TOKYO -- The conservative party that dominated postwar Japan is back in power after a three-year absence, in a landslide election victory Sunday that will result in hawkish Shinzo Abe returning as prime minister.

Abe, 58, who served in the post once before, is likely to pursue a tougher stance toward China and prevent the nation from abandoning nuclear energy.

The conservative Liberal Democratic Party was projected by NHK Television to win 291 of 480 seats in Japan's lower house, while its ally, the New Komeito Party, had 30. That would give them the two-thirds majority needed to overrule the upper house, perhaps breaking deadlocks that have long stymied Japanese governments.

The Liberal Democrats held a near-monopoly on power in Japan from 1955 to 2009, when they were beaten by the Democratic Party of Japan. This time, the Democratic Party was projected to win only 56 seats. Prime Minister Yoshiko Noda resigned as head of the party Sunday night, hours after the polls closed, conceding the election results were a "disappointment."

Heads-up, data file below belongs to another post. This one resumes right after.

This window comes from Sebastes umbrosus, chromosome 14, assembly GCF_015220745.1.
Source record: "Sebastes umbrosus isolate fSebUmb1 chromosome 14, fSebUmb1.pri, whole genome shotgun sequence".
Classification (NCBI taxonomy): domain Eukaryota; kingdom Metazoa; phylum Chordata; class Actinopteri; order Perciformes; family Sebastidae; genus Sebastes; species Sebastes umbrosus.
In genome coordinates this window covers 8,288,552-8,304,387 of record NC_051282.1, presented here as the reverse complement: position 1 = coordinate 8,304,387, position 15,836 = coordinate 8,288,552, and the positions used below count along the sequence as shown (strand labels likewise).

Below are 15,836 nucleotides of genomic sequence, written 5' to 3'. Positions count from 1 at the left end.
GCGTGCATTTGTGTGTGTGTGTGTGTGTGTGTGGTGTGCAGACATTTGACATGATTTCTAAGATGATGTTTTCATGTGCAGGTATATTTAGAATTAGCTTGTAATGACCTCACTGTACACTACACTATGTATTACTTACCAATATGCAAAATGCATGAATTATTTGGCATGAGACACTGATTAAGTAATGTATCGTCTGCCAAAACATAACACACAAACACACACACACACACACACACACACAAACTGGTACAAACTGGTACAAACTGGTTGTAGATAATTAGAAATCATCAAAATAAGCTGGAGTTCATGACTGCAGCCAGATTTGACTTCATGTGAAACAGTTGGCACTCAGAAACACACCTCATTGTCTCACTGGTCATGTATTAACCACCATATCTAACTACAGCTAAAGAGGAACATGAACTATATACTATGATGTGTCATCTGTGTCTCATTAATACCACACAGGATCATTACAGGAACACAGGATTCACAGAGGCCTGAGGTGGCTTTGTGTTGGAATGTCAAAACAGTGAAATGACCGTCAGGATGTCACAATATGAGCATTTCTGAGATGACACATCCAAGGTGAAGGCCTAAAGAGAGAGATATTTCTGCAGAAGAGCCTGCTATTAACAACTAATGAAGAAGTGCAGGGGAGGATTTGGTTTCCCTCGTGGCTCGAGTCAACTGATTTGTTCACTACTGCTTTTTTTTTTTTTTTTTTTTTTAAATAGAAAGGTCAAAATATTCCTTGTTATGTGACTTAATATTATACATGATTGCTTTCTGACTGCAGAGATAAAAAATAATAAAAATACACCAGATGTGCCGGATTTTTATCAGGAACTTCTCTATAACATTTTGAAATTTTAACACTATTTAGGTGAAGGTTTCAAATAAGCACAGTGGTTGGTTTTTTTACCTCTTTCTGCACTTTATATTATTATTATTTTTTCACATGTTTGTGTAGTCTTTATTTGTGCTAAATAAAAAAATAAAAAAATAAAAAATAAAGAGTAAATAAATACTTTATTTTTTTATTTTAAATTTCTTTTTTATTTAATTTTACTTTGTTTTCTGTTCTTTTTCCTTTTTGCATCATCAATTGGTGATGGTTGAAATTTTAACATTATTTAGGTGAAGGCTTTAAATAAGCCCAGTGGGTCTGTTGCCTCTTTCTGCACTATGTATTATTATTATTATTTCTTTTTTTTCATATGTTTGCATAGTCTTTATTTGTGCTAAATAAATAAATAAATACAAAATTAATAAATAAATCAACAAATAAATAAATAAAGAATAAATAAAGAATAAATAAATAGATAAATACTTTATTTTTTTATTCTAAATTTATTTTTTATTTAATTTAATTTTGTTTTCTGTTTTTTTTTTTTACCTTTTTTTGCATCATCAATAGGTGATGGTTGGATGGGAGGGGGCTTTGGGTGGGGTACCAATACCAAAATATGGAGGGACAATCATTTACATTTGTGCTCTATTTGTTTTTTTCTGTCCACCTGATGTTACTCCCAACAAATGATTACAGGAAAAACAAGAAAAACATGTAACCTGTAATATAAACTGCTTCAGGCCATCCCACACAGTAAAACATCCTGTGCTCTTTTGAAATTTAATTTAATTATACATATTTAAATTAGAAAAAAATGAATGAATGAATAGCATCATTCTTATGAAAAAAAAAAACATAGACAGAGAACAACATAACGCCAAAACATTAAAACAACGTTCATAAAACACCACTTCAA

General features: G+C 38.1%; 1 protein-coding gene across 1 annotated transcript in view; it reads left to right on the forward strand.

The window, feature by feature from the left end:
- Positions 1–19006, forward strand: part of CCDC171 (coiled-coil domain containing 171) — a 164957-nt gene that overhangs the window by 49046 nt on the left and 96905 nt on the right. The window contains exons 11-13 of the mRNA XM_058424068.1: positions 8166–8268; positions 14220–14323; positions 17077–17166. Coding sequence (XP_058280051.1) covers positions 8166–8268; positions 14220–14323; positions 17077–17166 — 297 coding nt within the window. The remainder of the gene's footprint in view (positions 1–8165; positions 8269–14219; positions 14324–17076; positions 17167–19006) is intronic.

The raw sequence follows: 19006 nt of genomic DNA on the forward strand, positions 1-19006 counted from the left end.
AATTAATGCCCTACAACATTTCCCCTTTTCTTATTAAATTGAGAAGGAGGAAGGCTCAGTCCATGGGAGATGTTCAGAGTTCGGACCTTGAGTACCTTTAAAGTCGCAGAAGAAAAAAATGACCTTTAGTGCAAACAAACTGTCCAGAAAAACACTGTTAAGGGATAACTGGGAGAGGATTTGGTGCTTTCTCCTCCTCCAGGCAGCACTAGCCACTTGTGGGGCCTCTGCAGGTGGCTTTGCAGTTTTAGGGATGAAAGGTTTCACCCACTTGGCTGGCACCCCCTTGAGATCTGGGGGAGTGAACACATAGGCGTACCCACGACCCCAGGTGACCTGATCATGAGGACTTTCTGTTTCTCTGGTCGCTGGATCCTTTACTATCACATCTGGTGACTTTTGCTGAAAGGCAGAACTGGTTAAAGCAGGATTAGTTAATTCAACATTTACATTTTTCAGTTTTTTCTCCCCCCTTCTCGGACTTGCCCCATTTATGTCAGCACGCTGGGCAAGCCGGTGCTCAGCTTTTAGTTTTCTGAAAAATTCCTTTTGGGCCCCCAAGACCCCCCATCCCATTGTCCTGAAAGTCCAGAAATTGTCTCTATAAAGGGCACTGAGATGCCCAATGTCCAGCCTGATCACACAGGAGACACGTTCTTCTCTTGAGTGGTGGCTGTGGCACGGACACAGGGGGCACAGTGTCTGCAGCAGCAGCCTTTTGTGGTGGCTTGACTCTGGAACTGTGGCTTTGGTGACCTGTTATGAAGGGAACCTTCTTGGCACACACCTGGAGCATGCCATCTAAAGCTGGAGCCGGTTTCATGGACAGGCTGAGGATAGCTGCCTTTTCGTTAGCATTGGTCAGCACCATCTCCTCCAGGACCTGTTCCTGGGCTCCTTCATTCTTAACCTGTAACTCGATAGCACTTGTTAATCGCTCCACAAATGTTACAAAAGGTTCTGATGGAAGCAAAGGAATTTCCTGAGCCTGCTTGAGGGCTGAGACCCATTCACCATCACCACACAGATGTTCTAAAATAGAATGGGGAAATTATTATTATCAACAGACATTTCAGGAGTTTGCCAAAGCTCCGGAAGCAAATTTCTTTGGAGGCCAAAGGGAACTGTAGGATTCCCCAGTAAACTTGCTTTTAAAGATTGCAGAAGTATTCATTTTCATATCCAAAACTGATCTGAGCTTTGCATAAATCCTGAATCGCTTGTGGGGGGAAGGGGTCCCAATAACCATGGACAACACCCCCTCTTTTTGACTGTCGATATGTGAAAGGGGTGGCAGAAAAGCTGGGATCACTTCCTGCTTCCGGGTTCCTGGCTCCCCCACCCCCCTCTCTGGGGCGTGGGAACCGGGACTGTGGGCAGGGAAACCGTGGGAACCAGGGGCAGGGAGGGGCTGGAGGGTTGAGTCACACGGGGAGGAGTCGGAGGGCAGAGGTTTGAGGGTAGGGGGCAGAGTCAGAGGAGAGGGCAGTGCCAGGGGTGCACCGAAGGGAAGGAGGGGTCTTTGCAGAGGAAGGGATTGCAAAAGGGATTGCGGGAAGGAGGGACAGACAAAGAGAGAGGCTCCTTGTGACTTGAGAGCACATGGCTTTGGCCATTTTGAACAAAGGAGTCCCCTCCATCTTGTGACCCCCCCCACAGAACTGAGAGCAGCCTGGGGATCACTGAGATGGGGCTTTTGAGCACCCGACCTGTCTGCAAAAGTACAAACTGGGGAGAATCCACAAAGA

The comeback of the conservative establishment reflects the high level of national anxiety about economic stagnation and falling behind China.

"They're more experienced and are a better fit at leading," said Takashi Yamada, 38, an office worker in Tokyo, explaining why he voted for the Liberal Democrats. In the last election, he voted for a third party opposing nuclear power.


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The Liberal Democrats' return could exacerbate tensions over contested islands that have become a lightning rod for nationalist outbursts in Asia. Abe supports revisions in Japan's post-World War II constitution to loosen limits on the military and has promised a strong defense of Japanese sovereignty.

"A good Japan-China relationship is in the national interest for both countries. Both sides need to recognize that. I think there is a problem that China lacks that understanding," Abe told Japanese television after the polls closed.